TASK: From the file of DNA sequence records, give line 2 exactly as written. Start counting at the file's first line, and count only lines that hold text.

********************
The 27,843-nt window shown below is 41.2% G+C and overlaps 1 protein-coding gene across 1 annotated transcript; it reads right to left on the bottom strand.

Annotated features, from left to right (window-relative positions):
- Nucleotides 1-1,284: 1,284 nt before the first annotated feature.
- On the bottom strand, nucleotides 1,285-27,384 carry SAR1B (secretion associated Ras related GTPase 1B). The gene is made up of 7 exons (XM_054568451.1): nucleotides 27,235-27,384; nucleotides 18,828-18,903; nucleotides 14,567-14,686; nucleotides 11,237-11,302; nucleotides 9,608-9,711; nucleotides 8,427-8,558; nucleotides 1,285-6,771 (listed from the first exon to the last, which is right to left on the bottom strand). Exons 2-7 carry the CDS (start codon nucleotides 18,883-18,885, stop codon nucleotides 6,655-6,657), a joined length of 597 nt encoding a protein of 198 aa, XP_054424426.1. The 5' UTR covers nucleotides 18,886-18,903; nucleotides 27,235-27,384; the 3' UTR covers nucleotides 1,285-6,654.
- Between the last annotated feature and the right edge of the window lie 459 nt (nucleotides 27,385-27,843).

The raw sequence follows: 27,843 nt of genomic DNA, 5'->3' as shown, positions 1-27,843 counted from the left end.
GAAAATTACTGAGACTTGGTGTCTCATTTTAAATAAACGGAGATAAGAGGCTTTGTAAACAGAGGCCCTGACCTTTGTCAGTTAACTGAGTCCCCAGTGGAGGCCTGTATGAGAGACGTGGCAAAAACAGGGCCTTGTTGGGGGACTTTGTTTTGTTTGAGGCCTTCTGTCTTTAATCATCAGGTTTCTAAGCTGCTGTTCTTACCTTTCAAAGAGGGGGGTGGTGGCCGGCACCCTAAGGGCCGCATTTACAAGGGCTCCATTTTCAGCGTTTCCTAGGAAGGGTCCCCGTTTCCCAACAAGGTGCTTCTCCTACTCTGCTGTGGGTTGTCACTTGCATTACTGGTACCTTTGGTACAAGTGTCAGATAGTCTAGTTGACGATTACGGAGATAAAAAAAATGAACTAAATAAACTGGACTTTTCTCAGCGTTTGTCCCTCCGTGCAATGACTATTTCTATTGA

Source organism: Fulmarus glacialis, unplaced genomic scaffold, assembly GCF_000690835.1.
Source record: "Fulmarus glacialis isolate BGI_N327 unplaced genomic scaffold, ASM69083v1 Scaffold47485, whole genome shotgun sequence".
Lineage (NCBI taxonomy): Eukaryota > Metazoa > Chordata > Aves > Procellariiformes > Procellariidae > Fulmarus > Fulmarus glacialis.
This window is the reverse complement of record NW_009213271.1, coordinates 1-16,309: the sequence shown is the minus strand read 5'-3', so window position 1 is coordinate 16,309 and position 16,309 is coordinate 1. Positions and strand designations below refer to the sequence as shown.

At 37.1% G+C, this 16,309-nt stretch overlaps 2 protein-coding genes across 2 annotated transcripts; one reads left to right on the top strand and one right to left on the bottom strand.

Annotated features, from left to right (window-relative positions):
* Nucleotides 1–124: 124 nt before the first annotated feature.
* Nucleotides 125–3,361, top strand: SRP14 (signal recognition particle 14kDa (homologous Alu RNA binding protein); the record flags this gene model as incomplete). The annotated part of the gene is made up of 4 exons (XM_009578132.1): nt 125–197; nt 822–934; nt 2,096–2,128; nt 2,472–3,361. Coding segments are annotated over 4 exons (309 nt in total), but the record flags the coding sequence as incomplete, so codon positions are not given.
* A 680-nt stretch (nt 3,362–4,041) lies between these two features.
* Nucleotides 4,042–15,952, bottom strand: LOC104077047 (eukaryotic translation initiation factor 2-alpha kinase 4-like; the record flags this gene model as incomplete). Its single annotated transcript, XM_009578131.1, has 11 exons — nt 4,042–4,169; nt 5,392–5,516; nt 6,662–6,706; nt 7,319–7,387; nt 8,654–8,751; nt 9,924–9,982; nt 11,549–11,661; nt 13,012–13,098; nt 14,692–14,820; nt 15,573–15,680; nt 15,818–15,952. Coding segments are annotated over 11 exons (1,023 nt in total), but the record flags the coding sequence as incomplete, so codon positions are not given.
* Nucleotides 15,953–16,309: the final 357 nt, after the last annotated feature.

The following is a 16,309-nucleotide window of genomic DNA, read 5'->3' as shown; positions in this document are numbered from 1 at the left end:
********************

Annotated features, from left to right (window-relative positions):